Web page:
Sunday, September 30, 2007

2D Art II Assignment: Pop Art II

Last year in 2D Art I, we did a Pop Art project. As we learned, Pop Art was an art movement in the late 50’s and early 60’s that used as its source visual imagery from popular culture. We learned how Pop artists like Andy Warhol looked to things like consumerism and celebrity for subject matter for their art.

Warhol, Vegetable Soup, 1962

Warhol, Liz Taylor, 1964

The pieces that we did last year generally featured only one object, like Warhol's soup can, or a portrait of a celebrity such as Marilyn Monroe, or Elizabeth Taylor (as seen above).

This year, we will be focusing on the work of another Pop Artist, James Rosenquist. Early in his career, Rosenquist worked as a billboard painter, which required him to paint very large pictures of various products, in a very realistic manner. Moving away from advertising art, he brought his technical skill as a painter and his familiarity with popular culture into the world of fine art.

Differing from the single-object images that we see in much of Warhol's work, Rosenquist created complex compositions with a number of different objects or images, and attempted to “say something” about contemporary American culture. Rosenquist’s juxtaposition* of seemingly unrelated objects suggested hidden connections and new levels of meaning.

(*juxtaposition: placing two or more objects together, especially in order to suggest a link between them or emphasize the contrast between them.)

It is the juxtaposition of seemingly unrelated objects in Rosenquist's work that makes his paintings so intriguing. What do they mean? His paintings invite you to find your own interpretation.

(click on the images below for larger views)

President Elect, 1961

I Love You with My Ford, 1961

Nomad, 1963

World's Fair Mural, 1964

F-111, 1965 (these pieces are connected, and are 2 out of 4 panels)

The Swimmer in the Econo-Mist, 1998

Examples of student work from AAW 2D Art II in previous years:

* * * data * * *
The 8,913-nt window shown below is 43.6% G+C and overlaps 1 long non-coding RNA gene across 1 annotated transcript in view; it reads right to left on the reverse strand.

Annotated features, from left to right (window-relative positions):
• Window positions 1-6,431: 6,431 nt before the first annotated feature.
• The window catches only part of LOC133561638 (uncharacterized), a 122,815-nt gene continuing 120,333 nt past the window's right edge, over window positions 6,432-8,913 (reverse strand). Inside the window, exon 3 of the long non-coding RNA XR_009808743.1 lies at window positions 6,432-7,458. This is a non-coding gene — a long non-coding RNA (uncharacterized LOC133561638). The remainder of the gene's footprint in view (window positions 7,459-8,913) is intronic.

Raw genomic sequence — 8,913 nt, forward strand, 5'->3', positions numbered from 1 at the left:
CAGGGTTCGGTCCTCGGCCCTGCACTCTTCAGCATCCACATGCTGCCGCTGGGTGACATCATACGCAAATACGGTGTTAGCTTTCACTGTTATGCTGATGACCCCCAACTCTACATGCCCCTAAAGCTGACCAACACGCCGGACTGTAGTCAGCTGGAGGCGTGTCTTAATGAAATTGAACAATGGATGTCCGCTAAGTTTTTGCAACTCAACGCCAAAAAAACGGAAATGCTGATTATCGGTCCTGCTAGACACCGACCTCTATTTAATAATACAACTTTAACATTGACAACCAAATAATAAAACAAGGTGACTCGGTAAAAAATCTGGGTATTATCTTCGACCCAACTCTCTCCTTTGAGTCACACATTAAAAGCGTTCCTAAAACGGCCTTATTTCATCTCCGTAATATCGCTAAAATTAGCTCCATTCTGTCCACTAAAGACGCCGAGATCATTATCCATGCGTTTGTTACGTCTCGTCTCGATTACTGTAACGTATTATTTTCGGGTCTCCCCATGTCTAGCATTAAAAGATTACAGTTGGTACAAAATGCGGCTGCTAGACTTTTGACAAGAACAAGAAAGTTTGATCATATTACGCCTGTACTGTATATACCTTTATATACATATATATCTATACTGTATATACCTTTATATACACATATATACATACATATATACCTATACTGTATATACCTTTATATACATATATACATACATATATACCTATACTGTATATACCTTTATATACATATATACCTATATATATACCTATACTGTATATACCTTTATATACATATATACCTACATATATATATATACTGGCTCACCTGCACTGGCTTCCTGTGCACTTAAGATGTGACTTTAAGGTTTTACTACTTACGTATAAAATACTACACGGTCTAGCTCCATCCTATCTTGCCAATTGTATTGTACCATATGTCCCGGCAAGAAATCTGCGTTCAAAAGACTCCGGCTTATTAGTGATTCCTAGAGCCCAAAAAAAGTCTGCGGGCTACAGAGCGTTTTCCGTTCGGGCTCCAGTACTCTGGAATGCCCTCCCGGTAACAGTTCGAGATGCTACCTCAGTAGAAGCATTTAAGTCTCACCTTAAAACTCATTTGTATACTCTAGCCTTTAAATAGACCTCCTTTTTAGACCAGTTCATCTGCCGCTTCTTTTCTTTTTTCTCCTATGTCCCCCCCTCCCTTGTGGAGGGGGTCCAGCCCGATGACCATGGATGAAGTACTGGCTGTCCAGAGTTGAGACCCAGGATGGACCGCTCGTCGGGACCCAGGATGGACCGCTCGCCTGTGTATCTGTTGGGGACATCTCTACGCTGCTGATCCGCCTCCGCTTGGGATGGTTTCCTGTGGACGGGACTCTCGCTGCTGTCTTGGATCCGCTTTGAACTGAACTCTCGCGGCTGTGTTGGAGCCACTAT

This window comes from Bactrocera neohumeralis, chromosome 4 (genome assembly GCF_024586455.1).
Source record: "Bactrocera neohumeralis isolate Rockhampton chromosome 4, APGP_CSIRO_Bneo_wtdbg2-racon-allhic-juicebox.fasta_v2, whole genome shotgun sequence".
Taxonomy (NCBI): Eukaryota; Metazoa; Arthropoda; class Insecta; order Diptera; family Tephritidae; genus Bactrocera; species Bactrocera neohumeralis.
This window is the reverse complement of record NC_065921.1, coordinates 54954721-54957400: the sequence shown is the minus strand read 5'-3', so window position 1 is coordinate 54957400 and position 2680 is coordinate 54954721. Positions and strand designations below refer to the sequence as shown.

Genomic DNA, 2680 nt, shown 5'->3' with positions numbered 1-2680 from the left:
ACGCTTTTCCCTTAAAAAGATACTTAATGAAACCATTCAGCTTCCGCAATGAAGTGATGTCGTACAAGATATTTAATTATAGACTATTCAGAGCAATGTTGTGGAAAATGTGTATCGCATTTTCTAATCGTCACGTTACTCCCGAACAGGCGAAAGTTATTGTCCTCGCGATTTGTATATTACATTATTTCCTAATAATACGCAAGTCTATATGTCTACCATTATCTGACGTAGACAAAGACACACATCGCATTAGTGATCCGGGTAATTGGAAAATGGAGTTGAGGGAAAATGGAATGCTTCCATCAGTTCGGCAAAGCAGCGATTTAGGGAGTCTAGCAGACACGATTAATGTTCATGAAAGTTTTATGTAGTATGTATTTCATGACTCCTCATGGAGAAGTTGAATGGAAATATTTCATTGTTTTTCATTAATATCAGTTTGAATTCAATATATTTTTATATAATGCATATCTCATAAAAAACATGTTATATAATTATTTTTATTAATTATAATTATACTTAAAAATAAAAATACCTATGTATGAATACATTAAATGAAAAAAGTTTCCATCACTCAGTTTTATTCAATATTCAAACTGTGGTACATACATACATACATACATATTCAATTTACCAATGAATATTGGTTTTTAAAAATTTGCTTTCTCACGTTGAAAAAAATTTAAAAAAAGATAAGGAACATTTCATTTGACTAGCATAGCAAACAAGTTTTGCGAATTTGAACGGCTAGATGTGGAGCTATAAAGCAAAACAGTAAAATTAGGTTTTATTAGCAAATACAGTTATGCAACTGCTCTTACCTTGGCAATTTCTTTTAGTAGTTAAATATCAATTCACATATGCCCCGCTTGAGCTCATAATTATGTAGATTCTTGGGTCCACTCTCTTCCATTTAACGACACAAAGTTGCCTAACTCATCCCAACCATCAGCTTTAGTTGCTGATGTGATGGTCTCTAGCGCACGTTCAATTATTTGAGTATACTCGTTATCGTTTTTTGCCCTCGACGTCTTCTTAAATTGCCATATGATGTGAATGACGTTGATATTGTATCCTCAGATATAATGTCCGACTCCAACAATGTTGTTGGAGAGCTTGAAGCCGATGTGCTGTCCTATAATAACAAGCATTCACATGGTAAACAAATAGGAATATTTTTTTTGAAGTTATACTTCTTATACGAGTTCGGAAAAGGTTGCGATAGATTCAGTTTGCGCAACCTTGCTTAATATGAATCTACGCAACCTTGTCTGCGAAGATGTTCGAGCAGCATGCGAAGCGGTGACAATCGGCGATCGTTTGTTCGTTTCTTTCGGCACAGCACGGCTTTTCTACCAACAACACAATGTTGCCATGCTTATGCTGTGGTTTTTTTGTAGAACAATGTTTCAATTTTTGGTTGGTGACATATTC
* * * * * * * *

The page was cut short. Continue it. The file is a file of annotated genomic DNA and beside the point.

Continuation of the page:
Victoria Webb, 2006

Peggy Kittila, 2002

In your Pop Art piece this year, you will need to include at least three different objects. Your picture will be more interesting if the relationship of the objects is not obvious. Think carefully about this project. What will you try to say with this picture? What will it mean? Will the meaning be clear, or will it be more symbolic? Will it have a specific meaning or will it be vague? Or perhaps there may not even be a particular meaning-- you can let the viewer try to figure it out on their own, and come up with their own interpretation.

For more information on Rosenquist, click here.
To go to Rosenquist's website, click here.

Thursday, September 20, 2007

Rothko painting sold for $73 million

The record price for postwar art was broken twice at a Sotheby’s auction in May 2007, first with a painting by Francis Bacon and later with a Mark Rothko painting, which went for almost $73 million.

The 1950 Rothko painting, “White Center (Yellow, Pink and Lavender on Rose),” of blocks of color, sold for $72.8 million to an anonymous bidder.

Shortly before, a 1962 Bacon painting of a pope, “Study from Innocent X,” sold to an anonymous bidder for $52.6 million.

Another work, an untitled painting by Jean-Michel Basquiat from 1981, sold Tuesday for $14.6 million, setting an auction record for the artist.

Rothko, White Center (Yellow, Pink and Lavender on Rose), 1950

Bacon, Study from Innocent X, 1962

Basquiat, untitled, 1981


Tuesday, September 18, 2007

Dana Schutz

Dana Schutz (b. 1976) is an exciting and original young artist who was born in Livonia, Michigan and now lives and works in New York. Her work has been described as "teetering on the edge of tradition and innovation." (see link below for more.)

Death Comes to Us All, oil on canvas, 2003
(click on image to enlarge)

Death Comes to Us All is the painting equivalent to a psychotic episode; Schutz's man and machine meld in convincingly scary hallucination. Dana Schutz's paintings draw a fine line between escapism and invasion: her elaborate scenes are not just depictions of fantasy, but portals to plausible realities where ‘life' and ‘art' converge. Creating parallel worlds contrived in their own rules of logic, Schutz paints an interconnectedness between function and form. Adopting the role of the artist as a Dr Frankenstein-like power, Dana Schutz consolidates figuration and abstraction as a monstrous experiment, the effect of artistic vision spun out of control. (from the Saatchi Gallery website-- click here)